Jagger, He Comes and Goes

by BJ Janiec

All of a sudden, the girls on the stage in front of us have disappeared and we have no clue where the hell they went.

1991. A random Tuesday. Well past midnight, bleary-eyed and exhausted having consumed our share already, a few friends and I pull up to our final stop, the iconic Body Shop in West Hollywood on Sunset Strip, our limo stretching on the curb in front of the drab not-so-iconic-looking building. (“Drab” is a Lloyd Wright-sized compliment here. The exterior looks like the painter urfed dirty yellow stucco over it and, hell, just left it; roof rimmed in strip-club-obligatory red neon tubing; a few faux Grecian goddess sculptures [molded from that white plaster pigeons can never resist] ducking beneath scrawny palms lining the parking lot and one of my favorite forensic signs of all time towering above the building’s corner so commuters on the Strip can see, “Live Nude . . . Girls Girls Girls.” Each time I pass it, makes me chuckle. Live Nude.)

But we’re not here for the building’s exterior, or any deceased nudes. It’s the waning hours of a friend’s bachelor party and we’re here for what’s inside.

But, “Seriously. What the hell?”

I glance around. A throbbing disco subwoofer vibrates the room as if it’s a weekend night, but it’s midweek in the a.m. and the place is nearly empty. And it’s dark — so dark, as I scan the room, it feels like I’m filtering through infrared. But no girls.

I spot my friend, John, heading to a table two stages away. The target: a lone man seated there, drink in hand, flanked by two guys in suits, built like linebackers. They look like bodyguards.

And, oh shit, there’s the girls. All of them, gyrating on stage in front of this dude, more spilling out from backstage. Maybe John’s going for the girls. But no, the suits cut him off as he approaches the table; John lingers. Then the man beckons him closer. They exchange words, a handshake.

A moment later.

“Frickin’ Mick Jagger! I can’t believe it! I just went over there to tell him what a huge fan I am, and he’s like, ‘Thanks, mahn.’” John’s still staring at his trembling hand in disbelief.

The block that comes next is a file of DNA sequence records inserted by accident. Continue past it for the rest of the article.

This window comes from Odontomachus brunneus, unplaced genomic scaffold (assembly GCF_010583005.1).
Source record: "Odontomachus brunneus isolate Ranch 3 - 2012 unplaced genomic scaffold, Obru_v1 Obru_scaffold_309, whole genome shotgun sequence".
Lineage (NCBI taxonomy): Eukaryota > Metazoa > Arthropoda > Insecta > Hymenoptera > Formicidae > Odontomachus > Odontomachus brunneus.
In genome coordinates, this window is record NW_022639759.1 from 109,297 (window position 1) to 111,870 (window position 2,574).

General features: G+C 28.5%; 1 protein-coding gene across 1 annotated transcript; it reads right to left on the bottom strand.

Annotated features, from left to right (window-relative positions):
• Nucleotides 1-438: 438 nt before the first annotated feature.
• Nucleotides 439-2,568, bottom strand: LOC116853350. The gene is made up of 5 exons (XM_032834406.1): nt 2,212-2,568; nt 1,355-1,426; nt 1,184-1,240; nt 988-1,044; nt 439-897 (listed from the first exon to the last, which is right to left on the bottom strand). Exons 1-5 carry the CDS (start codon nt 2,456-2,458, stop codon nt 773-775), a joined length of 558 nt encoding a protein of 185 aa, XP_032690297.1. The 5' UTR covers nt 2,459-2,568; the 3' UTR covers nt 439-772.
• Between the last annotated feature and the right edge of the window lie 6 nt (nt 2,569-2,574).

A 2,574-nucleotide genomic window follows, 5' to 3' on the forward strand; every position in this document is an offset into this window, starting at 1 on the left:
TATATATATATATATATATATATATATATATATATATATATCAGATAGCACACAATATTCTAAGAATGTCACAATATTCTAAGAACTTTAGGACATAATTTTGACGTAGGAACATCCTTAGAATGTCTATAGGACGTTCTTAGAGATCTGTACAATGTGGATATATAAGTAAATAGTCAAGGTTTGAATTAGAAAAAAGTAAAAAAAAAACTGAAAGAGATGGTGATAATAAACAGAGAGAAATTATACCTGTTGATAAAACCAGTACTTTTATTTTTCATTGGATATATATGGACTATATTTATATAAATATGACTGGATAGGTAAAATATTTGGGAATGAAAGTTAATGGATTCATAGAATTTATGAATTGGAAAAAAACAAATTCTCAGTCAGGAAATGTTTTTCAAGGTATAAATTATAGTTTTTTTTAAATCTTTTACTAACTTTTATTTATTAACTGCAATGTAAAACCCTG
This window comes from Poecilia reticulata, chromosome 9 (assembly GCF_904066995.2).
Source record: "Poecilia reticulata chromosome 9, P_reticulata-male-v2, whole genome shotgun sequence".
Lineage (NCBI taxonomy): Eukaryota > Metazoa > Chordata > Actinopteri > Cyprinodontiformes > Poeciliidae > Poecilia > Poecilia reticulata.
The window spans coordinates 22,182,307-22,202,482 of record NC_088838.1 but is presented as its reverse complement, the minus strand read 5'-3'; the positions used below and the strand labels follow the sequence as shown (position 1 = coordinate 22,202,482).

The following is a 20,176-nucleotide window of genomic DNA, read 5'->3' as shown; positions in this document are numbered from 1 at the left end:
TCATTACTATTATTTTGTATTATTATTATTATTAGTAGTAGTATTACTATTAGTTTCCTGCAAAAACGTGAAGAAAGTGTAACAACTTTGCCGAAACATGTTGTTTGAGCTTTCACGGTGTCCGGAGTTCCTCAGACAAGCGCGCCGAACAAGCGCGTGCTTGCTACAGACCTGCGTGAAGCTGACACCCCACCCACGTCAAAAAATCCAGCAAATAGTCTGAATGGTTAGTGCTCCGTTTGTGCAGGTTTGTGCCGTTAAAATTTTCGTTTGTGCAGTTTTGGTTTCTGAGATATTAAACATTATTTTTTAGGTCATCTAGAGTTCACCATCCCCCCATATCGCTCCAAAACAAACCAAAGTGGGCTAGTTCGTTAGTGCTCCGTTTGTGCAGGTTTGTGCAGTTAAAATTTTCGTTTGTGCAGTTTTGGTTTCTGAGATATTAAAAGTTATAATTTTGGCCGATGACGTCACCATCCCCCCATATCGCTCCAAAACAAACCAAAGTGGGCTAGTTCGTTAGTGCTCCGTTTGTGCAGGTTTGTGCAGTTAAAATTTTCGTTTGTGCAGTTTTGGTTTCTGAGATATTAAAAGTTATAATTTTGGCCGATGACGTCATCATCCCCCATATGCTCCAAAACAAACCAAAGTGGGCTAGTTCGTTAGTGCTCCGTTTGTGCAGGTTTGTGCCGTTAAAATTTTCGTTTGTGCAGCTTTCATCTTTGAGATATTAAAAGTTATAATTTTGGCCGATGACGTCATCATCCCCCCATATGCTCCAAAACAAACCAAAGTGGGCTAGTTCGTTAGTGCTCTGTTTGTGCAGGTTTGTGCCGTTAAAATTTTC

I’m squinting. The strippers in true stripper fashion are still trying hard to out-stripper one another on the stage in front of him, bees to honey. And here’s Mick. He’s like in his late forties, rail thin, his eyes not wavering from them. It looks more like an examination than audition — and what I’m really wondering is: What is Mick Jagger doing alone in a strip joint on a random Tuesday night? Hasn’t this guy had enough, uh, companionship in his life? How much is too much? Don’t you just reach a point?

I start running titles from the entire Stones’ catalogue through my mind — ”She’s Like a Rainbow,” “Satisfaction,” “Honky Tonk Woman,” Sympathy for the Devil,” “Brown Sugar,” — trying to match the song with the moment, but nothing’s sticking.

We hang out at our table awhile longer, manage to hustle a lap dance for the groom-to-be, finish our spiked colas, then walk to cars parked on the hilly, apartment-crammed sidestreets off the Strip. I feel like I always do heading back in the early morning from any venue in LA, heels announcing themselves on the pavement in the darkness — I feel alone. Engine idling, I sit for a moment, feeling the warm SoCal air, smelling the jasmine, absorbing the night, the twinkling power grid of LA’s Westside cascading before me.

And then it dawns on me: “Ruby Tuesday.”

Lose your dreams and you will lose your mind.”

Even Mick.